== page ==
Chapter 3: Environmentalism and the Politics of Technology

Feenberg draws his philosophy out of the late 60s-early 70s social movements. A couple years ago this documentary about Bruce Haack made evident the culture of experiment that existed in those far gone days. A real possibility of something new was just beyond the veil if only we could do something magic to lift it. “Thank you America for raping the only dream we had left.” I’m quoting from (often faulty) memory there, Burroughs’ Thanksgiving Day Prayer. When the pointlessness of the moon landing (or any other product of that culture of experiment) slowly revealed itself, “you can go up on a steep hill in Las Vegas and look West, and with the right kind of eyes you can almost see the high-water mark — that place where the wave finally broke and rolled back.”

The May Events of 1968 “enlarged the field of the possible.” Three years later Barry Commoner “proposed transforming modern technology “to meet the inescapable demands of the ecosystem.” (“Be realistic. Demand the impossible.” Who said that? Now when I said in my notes on chapter two I was going to finish reading the book before I continued to review it chapter for chapter because there was something I didn’t understand it was this.) How could a free thinker not see in technology a legislative possibility? Isn’t that what Nader’s Raiders were doing? Am I misunderstanding the philosophy in this book if I see that organization as getting democratic on the technocracy? Is Feenberg drawing the philosophy out of this political action as well? Theory goes both ways, right? You can put theory into practice, apply theory (are they synonyms?), but what do you call it the other way? You can extract philosophical concepts out of political action?(I’ve read something like that somewhere before) Is that what’s happening here?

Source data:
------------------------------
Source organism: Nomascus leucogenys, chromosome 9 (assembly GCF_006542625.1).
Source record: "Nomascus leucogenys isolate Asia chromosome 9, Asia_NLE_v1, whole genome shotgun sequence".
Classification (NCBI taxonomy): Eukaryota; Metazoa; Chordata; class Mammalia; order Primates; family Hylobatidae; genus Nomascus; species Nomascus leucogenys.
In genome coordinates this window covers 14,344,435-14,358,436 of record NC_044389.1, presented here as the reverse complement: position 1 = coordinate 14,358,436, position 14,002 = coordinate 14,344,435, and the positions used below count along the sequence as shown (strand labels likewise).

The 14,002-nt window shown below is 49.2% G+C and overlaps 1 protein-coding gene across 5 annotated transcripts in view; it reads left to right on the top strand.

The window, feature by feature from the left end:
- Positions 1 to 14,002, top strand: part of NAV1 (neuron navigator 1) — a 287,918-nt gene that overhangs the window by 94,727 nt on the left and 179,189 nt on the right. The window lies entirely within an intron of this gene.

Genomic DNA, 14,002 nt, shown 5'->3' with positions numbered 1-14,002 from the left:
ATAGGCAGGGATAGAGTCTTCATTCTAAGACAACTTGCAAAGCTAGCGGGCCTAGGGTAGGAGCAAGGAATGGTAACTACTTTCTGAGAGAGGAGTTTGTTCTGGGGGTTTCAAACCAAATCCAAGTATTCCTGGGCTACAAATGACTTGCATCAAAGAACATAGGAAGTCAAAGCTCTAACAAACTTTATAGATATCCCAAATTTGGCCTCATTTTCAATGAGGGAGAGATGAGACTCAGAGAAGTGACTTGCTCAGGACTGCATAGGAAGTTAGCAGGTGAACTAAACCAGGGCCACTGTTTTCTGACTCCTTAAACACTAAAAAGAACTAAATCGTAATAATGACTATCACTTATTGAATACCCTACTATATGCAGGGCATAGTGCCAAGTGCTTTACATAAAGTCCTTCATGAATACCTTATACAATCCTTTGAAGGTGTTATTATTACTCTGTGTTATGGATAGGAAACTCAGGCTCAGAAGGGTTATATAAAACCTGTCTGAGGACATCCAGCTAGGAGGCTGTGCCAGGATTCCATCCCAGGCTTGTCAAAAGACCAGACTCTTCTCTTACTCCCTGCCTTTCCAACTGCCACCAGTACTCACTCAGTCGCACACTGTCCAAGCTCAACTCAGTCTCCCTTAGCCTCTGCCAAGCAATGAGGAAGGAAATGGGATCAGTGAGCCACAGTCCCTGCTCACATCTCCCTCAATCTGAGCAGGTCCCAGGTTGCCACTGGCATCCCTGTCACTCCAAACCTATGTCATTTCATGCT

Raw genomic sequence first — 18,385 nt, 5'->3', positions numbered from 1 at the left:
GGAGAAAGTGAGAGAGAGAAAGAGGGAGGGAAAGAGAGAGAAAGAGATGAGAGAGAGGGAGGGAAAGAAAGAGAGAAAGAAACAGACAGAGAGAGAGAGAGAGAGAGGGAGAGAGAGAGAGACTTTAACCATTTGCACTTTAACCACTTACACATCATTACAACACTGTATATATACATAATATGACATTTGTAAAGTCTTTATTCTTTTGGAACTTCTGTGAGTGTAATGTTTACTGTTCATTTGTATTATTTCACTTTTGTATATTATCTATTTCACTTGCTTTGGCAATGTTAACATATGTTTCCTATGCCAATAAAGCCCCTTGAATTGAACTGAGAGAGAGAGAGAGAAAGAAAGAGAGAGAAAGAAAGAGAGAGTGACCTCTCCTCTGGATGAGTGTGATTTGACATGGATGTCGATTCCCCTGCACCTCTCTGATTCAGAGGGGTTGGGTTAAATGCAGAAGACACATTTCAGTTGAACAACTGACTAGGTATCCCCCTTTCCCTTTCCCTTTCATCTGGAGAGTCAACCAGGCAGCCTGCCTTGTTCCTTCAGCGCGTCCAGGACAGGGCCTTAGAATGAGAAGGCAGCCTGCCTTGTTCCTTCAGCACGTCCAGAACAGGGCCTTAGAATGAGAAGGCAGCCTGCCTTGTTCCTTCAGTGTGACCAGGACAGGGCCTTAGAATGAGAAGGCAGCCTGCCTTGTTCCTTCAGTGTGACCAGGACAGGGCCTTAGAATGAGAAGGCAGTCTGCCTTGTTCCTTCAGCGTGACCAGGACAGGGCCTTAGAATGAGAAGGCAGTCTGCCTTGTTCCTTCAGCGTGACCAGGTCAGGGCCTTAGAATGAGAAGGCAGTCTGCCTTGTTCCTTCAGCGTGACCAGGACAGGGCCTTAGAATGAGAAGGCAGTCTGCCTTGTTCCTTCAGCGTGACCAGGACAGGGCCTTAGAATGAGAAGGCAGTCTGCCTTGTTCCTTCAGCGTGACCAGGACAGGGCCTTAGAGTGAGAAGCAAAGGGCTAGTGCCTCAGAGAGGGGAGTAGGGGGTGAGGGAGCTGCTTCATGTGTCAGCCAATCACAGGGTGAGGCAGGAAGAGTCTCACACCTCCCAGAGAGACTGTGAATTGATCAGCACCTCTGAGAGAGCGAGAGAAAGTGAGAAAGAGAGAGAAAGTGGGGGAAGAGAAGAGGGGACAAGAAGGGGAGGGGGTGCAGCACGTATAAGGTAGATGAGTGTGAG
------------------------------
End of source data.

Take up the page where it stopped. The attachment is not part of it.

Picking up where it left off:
And some notes:

“Commoner’s contrary view depends on a nondeterminist philosophy of technology which admits the possibility of radical technical transformation”(p.47)

“Keep America Beautiful, Inc. proclaimed: “People start pollution. People can stop it.” Hundreds of millions of dollars of free advertising space were devoted to diverting environmental pressures away from business and toward individual action.” (p.61)
“The business men who sponsored this campaign… hoped that the political energy mobilized by the increasingly articulate critics of capitalist environmental practice could be focused on private options, leaving basic economic institutions unchanged.”(p.62)

“the environmental movement must choose between repressive policy of increasing control over the individual, or a democratic policy of control over the social processes of production (and, I would add, culture.)” (p.69)

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